Indian wars and pioneers of Texas / by John Henry Brown.



the 19th, on which day, about 10 a. m. we were
overhauled by two Comanche Indians and a Mexican
captive, who had struck our trail and followed it.
They stated that they belonged to Isaonie's party,
a chief of the Comanche tribe, sixteen in number,
and were on their way to San Antonio with a drove
of horses, which they had taken from the Wacos
and Tawackanies, and were about returning to
their owners, citizens of San Antonio. After smoking
and talking with them about an hour, and
making them a few presents of tobacco, powder,
shot, etc., they returned to their party, who were
waiting at the Llano river.
"We continued our journey until night closed
upon us, when we encamped. The next morning,
the above named Mexican captive returned to our
camp, his horse was much fatigued, and who,
after eating and smoking, stated that he had been
sent by his chief, Isaonie, to inform us we were
followed by one hundred and twenty-four Tawackanie
and Waco Indians, and forty Caddos had
joined them, who were determined to have our
scalps at all risks. Isaonie had held a talk with
them all the previous afternoon, and endeavored to
dissuade them from their purpose; but they still
persisted, and left him enraged and pursued our
trail. As a voucher for the truth of the above, the
Mexican produced his chief's silver medal, which
is common among the natives in such cases. He
further stated that his chief requested him to say,
that he had but sixteen men, badly armed and
without ammunition; but if we would return and
join him, such succor as he could give us he would.
But knowing that the enemy lay between us and
him, we deemed it more prudent to pursue our
journey and endeavor to reach the old fort on the
San Saba river before night, distance thirty miles.
The Mexican then returned to his party, and we
proceeded on.
"Throughout the day we encountered bad roads,
being covered with rocks, and the horses' feet being
worn out, we were disappointed in not reaching
the fort. In.the evening we had some little difficulty
in picking out an advantageous spot where to encamp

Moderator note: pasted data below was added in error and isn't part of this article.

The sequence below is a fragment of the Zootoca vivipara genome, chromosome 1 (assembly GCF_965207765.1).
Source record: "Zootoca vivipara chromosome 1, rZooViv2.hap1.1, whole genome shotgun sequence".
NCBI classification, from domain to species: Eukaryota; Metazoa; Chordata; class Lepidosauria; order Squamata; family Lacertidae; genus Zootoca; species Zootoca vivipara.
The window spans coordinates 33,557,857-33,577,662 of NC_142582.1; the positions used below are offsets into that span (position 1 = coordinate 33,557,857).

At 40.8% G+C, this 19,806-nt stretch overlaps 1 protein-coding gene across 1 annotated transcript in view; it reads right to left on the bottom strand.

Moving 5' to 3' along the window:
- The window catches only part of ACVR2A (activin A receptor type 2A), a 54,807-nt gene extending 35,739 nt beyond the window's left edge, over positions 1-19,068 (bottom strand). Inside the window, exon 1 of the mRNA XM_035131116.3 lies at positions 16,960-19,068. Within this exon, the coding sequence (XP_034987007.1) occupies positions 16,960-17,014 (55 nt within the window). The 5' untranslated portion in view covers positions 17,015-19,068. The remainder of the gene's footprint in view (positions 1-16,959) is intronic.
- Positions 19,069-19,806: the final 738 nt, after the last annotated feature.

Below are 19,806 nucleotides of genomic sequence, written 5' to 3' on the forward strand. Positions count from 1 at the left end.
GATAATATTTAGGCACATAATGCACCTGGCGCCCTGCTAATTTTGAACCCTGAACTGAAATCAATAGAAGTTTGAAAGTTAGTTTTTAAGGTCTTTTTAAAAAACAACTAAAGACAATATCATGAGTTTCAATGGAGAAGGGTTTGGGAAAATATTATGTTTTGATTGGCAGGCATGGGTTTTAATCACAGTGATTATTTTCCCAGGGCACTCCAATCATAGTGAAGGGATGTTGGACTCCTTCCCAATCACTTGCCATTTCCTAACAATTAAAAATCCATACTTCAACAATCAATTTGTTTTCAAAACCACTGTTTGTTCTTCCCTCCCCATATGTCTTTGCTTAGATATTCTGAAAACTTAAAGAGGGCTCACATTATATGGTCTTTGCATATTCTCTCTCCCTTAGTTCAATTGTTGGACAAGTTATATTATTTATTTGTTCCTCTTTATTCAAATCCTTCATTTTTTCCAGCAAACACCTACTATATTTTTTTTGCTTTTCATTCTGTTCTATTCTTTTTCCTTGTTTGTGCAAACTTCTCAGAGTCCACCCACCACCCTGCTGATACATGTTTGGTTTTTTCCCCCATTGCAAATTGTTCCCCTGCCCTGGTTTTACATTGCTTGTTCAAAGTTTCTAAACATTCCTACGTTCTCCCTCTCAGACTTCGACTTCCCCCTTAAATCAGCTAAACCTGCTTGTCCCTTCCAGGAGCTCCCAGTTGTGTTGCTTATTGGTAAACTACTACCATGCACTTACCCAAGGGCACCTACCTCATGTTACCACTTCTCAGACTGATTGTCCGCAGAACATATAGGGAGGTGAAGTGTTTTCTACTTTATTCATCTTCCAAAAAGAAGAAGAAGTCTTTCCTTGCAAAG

for the night. We however made choice of
the best that offered, which was a cluster of liveoak
trees, some thirty or forty in number, about
the size of a man's body. To the north of them a
thicket of live-oak bushes, about ten feet high, forty
yards in length and twenty in breadth, to the west,
at the distance of thirty-five or forty yards, ran a
stream of water.
"The surrounding country was an open prairie,
interspersed with a few trees, rocks, and broken
land. The trail which we came on lay to

the east of our encampment. After taking the
precaution to prepare our spot for defense, by cutting
a road inside the thicket of bushes, ten feet
from the outer edge all around, and clearing the
prickly-pears from amongst the bushes, we
hobbled our horses and placed sentinels for the
night. We were now distant six miles from the
old fort above mentioned, which was built by the
Spaniards in 1752, for the purpose of protecting
them while working the silver mines, which are a
mile distant. A few years after, it was attacked
by the Comanche Indians and every soul put to
death. Since that time it has never been occupied.
Within the fort is a church, which, had we reached
before night, it was our intention to have occupied
to defend ourselves against the Indians. The fort
surrounds about one acre of land under a twelvefeet
stone wall.
"Nothing occurred during the night, and we
lost no time in the morning in making preparations
for continuing our journey to the fort; and when
in the act of starting, we discovered the Indians on
our trail to the east, about two hundred yards distant,
and a footman about fifty yards ahead of the
main body, with his face to the ground, tracking.
The cry of ' Indians' was given, and ' All hands to
arms.' We dismounted, andboth saddle and packhorses
were made fast to the trees. As soon as
they found we had discovered them, they gave the
war whoop, halted and commenced stripping, preparatory
to action. A number of mounted Indians
were reconnoitering the ground; among them we
discovered a few Caddo Indians, by the cut of
their hair, who had always previously been friendly
to Americans.
" Their number being so far greater than ours
(one hundred and sixty-four to eleven), it was
agreed that Rezin P. Bowie should be sent out to
talk with them, and endeavor to compromise with
them rather than attempt a fight. He accordingly
started, with David Buchanan in company, and
walked up to within about forty yards of where
they had halted, and requested them in their own
tongue to send forward their chief, as he wanted to
talk with him. Their answer was, "how-de-do?
how-de-do?" in English, and a discharge of twelve
shots at us, one of which broke Buchanan's leg.
Bowie returned their salutation with the contents of
a double barreled gun and a pistol. He then took
Buchanan on his shoulder, and started back to the
encampment. They then opened a heavy fire upon
us, which wounded Buchanan in two more places
slightly, and pierced Bowie's hunting shirt in several
places without doing him any injury. When
they found their shot failed to bring Bowie down,

Brown, John Henry. Indian wars and pioneers of Texas / by John Henry Brown.. Austin, Tex.. The Portal to Texas History. Accessed July 31, 2014.